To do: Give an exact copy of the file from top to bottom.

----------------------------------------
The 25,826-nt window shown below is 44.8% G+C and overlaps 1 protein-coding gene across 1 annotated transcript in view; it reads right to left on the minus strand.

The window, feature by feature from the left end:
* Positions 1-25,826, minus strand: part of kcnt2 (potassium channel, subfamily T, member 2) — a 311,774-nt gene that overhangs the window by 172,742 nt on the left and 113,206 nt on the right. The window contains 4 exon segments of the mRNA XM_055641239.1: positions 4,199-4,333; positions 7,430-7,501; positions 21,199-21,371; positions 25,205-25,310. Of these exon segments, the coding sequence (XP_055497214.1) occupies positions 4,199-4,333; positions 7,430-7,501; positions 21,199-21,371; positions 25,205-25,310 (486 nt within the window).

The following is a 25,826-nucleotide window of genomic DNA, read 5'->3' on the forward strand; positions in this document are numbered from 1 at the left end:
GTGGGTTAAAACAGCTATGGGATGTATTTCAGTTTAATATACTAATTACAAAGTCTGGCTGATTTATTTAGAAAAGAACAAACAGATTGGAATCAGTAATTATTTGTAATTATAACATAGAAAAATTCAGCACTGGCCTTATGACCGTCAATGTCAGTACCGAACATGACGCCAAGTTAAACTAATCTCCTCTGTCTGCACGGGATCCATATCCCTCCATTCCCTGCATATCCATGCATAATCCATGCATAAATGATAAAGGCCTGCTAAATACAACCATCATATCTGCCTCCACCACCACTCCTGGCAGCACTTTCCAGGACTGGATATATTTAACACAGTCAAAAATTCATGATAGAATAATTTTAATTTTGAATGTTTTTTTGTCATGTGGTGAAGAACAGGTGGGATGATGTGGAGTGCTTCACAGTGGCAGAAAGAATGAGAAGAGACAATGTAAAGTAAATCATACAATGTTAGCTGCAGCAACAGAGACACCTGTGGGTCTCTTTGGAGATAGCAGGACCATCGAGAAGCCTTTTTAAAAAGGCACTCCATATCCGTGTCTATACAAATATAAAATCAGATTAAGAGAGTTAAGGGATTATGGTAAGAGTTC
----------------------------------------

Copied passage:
The 25,826-nt window shown below is 44.8% G+C and overlaps 1 protein-coding gene across 1 annotated transcript in view; it reads right to left on the minus strand.

The window, feature by feature from the left end:
* Positions 1-25,826, minus strand: part of kcnt2 (potassium channel, subfamily T, member 2) — a 311,774-nt gene that overhangs the window by 172,742 nt on the left and 113,206 nt on the right. The window contains 4 exon segments of the mRNA XM_055641239.1: positions 4,199-4,333; positions 7,430-7,501; positions 21,199-21,371; positions 25,205-25,310. Of these exon segments, the coding sequence (XP_055497214.1) occupies positions 4,199-4,333; positions 7,430-7,501; positions 21,199-21,371; positions 25,205-25,310 (486 nt within the window).

The following is a 25,826-nucleotide window of genomic DNA, read 5'->3' on the forward strand; positions in this document are numbered from 1 at the left end:
GTGGGTTAAAACAGCTATGGGATGTATTTCAGTTTAATATACTAATTACAAAGTCTGGCTGATTTATTTAGAAAAGAACAAACAGATTGGAATCAGTAATTATTTGTAATTATAACATAGAAAAATTCAGCACTGGCCTTATGACCGTCAATGTCAGTACCGAACATGACGCCAAGTTAAACTAATCTCCTCTGTCTGCACGGGATCCATATCCCTCCATTCCCTGCATATCCATGCATAATCCATGCATAAATGATAAAGGCCTGCTAAATACAACCATCATATCTGCCTCCACCACCACTCCTGGCAGCACTTTCCAGGACTGGATATATTTAACACAGTCAAAAATTCATGATAGAATAATTTTAATTTTGAATGTTTTTTTGTCATGTGGTGAAGAACAGGTGGGATGATGTGGAGTGCTTCACAGTGGCAGAAAGAATGAGAAGAGACAATGTAAAGTAAATCATACAATGTTAGCTGCAGCAACAGAGACACCTGTGGGTCTCTTTGGAGATAGCAGGACCATCGAGAAGCCTTTTTAAAAAGGCACTCCATATCCGTGTCTATACAAATATAAAATCAGATTAAGAGAGTTAAGGGATTATGGTAAGAGTTC